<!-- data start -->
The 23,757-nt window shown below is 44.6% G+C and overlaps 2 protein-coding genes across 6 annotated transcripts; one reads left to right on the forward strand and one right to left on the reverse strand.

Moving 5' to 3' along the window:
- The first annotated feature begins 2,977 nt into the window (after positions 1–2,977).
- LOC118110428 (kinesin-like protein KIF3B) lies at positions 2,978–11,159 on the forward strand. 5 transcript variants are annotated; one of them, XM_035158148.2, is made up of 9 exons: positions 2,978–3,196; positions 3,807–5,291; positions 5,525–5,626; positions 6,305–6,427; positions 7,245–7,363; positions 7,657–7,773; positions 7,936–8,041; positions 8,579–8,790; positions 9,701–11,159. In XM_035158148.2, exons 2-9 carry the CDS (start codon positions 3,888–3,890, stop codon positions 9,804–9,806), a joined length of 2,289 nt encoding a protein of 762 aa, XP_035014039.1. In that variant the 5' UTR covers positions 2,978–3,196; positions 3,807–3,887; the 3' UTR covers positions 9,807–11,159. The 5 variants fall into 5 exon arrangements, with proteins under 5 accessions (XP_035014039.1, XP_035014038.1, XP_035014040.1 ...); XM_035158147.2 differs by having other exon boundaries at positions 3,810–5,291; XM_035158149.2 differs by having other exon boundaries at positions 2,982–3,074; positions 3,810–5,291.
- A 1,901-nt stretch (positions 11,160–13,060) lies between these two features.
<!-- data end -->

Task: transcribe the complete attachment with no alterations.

The 23,757-nt window shown below is 44.6% G+C and overlaps 2 protein-coding genes across 6 annotated transcripts; one reads left to right on the forward strand and one right to left on the reverse strand.

Moving 5' to 3' along the window:
- The first annotated feature begins 2,977 nt into the window (after positions 1–2,977).
- LOC118110428 (kinesin-like protein KIF3B) lies at positions 2,978–11,159 on the forward strand. 5 transcript variants are annotated; one of them, XM_035158148.2, is made up of 9 exons: positions 2,978–3,196; positions 3,807–5,291; positions 5,525–5,626; positions 6,305–6,427; positions 7,245–7,363; positions 7,657–7,773; positions 7,936–8,041; positions 8,579–8,790; positions 9,701–11,159. In XM_035158148.2, exons 2-9 carry the CDS (start codon positions 3,888–3,890, stop codon positions 9,804–9,806), a joined length of 2,289 nt encoding a protein of 762 aa, XP_035014039.1. In that variant the 5' UTR covers positions 2,978–3,196; positions 3,807–3,887; the 3' UTR covers positions 9,807–11,159. The 5 variants fall into 5 exon arrangements, with proteins under 5 accessions (XP_035014039.1, XP_035014038.1, XP_035014040.1 ...); XM_035158147.2 differs by having other exon boundaries at positions 3,810–5,291; XM_035158149.2 differs by having other exon boundaries at positions 2,982–3,074; positions 3,810–5,291.
- A 1,901-nt stretch (positions 11,160–13,060) lies between these two features.